Legacy’s mission is to secure for current and future generations a land base for nature, agriculture, fresh water and recreation in Washtenaw and Jackson Counties and beyond.
Founded in 1971, Legacy Land Conservancy is Michigan’s oldest organization dedicated to the voluntary conservation of locally important land. Faced with growing concerns about the potential for development of land along the Huron River, a group of Ann Arbor leaders banded together to acquire land along the river and keep it in public trust. From those humble beginnings, Legacy has grown to over 7,000 acres of conserved lands that provide safe drinking water, places to play, and vibrant local farms, all right here, where we live.
These founders called their organization the Washtenaw Land Conservancy. Its work produced such community gems as the Osborne Mills Riverlands Preserve, Black Pond Woods, and parts of Bandemer and Bird Hills Parks.
In 1989, the Potawatomi Land Trust was formed to focus on the protection of farmland. Potawatomi began with the Community Farm of Ann Arbor, one of the first farms in the nation to experiment with community supported agriculture. This effort culminated in 2004, with the acceptance of a conservation agreement from Isabelle Yingling, of Lima Township, whose farm is leased to the Community Farm. This project was completed with scores of individual contributions. The personal nature of this giving is a tribute to the importance placed on this unique community asset, and the commitment of our community to voluntary conservation.
In 1999, Washtenaw Land Conservancy and Potawatomi Land Trust merged to form the Washtenaw Land Trust. The collaboration between their similar missions has led to new success. Today, more than 100 individual properties have been conserved — forever.
In 2008, the Land Trust took steps to formally extend its service area throughout Jackson County. This action was in response to increased landowner interest, and recognition that Jackson County possesses some of the world’s rarest natural areas, worthy of a concentrated land protection effort. The organization acted to reflect this new reality by changing its name to Legacy Land Conservancy. Shortly thereafter, Legacy became one of the first accredited land trusts in the nation. This accreditation is a testament to over 40 years of voluntary conservation, supported by our extended community, and adhering to a set of standards designed to help guarantee that our work will endure forever.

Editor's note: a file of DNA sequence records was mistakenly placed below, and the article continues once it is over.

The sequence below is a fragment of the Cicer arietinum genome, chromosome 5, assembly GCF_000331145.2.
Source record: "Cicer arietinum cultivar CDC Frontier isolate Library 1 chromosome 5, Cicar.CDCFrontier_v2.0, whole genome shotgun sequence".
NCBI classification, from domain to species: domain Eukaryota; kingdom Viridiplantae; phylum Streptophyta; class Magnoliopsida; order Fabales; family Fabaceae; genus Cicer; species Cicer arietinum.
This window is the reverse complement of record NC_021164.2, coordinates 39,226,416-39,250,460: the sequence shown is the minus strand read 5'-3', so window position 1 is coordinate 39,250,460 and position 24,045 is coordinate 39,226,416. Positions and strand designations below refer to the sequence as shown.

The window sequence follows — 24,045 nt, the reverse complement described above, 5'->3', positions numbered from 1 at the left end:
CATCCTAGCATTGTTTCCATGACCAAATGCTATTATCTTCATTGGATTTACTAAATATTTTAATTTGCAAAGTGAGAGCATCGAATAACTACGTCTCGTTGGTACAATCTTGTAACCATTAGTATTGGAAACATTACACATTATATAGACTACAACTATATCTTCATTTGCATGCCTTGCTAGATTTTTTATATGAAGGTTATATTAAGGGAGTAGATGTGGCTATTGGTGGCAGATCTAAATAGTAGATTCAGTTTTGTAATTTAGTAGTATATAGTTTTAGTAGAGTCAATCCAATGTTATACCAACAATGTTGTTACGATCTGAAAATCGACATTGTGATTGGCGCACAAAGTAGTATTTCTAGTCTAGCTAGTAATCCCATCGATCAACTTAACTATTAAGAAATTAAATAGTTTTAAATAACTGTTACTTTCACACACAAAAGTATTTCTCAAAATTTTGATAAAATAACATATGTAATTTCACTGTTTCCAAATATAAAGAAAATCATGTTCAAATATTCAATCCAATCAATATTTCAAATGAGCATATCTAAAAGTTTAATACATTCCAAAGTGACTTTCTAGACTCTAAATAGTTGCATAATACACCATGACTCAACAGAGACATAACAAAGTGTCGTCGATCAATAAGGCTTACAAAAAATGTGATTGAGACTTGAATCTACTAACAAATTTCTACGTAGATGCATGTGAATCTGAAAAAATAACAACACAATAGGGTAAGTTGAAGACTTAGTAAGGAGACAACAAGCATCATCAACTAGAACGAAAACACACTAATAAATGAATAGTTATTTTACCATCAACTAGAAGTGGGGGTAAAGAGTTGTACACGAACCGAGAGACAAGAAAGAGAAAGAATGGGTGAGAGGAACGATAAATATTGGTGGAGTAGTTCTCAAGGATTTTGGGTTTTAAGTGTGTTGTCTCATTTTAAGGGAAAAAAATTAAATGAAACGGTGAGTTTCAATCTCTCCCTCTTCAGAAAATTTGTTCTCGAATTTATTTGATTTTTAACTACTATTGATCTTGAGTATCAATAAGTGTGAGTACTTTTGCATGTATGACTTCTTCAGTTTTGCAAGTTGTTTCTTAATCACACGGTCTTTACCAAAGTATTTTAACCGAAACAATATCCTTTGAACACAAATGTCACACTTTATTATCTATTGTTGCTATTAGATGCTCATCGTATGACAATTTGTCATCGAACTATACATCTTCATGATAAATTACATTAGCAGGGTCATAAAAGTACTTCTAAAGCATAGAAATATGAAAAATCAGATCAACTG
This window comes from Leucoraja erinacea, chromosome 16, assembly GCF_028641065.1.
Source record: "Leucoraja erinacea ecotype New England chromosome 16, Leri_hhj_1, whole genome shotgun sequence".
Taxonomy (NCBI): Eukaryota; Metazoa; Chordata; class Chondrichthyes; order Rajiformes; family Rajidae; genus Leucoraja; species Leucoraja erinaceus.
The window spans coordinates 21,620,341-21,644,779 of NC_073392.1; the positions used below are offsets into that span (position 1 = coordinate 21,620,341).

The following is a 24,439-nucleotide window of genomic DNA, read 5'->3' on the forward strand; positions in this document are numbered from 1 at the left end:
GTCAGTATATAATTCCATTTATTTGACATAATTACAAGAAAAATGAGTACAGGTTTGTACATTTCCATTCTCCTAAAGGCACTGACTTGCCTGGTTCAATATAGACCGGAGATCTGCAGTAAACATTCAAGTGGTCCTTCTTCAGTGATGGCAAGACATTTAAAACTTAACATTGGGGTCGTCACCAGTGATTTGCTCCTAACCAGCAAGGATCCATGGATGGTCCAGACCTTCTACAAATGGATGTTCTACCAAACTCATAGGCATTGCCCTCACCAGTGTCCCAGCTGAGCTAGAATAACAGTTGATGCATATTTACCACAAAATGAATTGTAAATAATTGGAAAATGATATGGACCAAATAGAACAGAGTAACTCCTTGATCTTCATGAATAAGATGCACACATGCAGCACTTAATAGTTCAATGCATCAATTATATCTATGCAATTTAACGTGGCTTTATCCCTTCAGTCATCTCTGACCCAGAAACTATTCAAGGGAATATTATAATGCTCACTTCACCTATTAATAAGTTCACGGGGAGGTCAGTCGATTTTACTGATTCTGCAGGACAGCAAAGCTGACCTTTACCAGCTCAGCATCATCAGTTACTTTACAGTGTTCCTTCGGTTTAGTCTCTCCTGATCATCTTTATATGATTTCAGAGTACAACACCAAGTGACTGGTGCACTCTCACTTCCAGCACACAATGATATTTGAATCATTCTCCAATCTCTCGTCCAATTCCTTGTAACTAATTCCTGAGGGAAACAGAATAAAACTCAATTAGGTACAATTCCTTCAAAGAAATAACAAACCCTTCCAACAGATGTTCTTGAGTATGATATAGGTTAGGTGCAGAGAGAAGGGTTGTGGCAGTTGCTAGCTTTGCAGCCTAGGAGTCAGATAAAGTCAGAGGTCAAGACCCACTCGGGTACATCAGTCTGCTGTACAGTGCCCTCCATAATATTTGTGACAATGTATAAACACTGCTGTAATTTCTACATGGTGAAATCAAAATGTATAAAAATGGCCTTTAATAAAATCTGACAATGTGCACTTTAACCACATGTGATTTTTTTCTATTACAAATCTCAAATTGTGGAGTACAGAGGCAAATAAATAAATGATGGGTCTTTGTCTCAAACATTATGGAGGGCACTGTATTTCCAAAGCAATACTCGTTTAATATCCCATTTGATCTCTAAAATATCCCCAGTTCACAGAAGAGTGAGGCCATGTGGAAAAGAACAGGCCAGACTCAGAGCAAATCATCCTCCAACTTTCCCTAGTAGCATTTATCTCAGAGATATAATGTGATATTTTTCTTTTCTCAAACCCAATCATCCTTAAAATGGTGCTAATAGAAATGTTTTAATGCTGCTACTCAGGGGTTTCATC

In late 2014, Legacy was reaccredited by the Land Trust Accreditation Commission
Legacy Land Conservancy is a 501(c)(3) organization, and a member of the Land Trust Alliance and Heart of the Lakes.
THE EMERALD ARC
“Make no small plans, for they have not the power to move men’s souls.”…Daniel Burnham
In 2008, Legacy Land Conservancy set a goal of protecting 25,000 acres of the most important lands in Washtenaw and Jackson Counties. This “Emerald Arc” extends from Pinckney State Recreation Area on the north, to Hayes State Park on the south. It includes portions of the Huron, Raisin, Grand, and Kalamazoo rivers. Both sides of the Arc are bordered by some of America’s most productive farmland. Working with our partners and with the community, Legacy is committed to ensuring that future generations enjoy the clean water, fresh food, and peaceful recreational opportunities that have characterized Washtenaw and Jackson counties for generations.
LEGACY’S STRATEGIC PLAN
In 2008, Legacy Land Conservancy adopted a strategic vision for the land conservation it would undertake. This vision is supported by a Strategic Plan, updated routinely, that sets out the broad focus for the organization. Please take a moment and review Legacy’s current strategic plan here. Your thoughts are appreciated.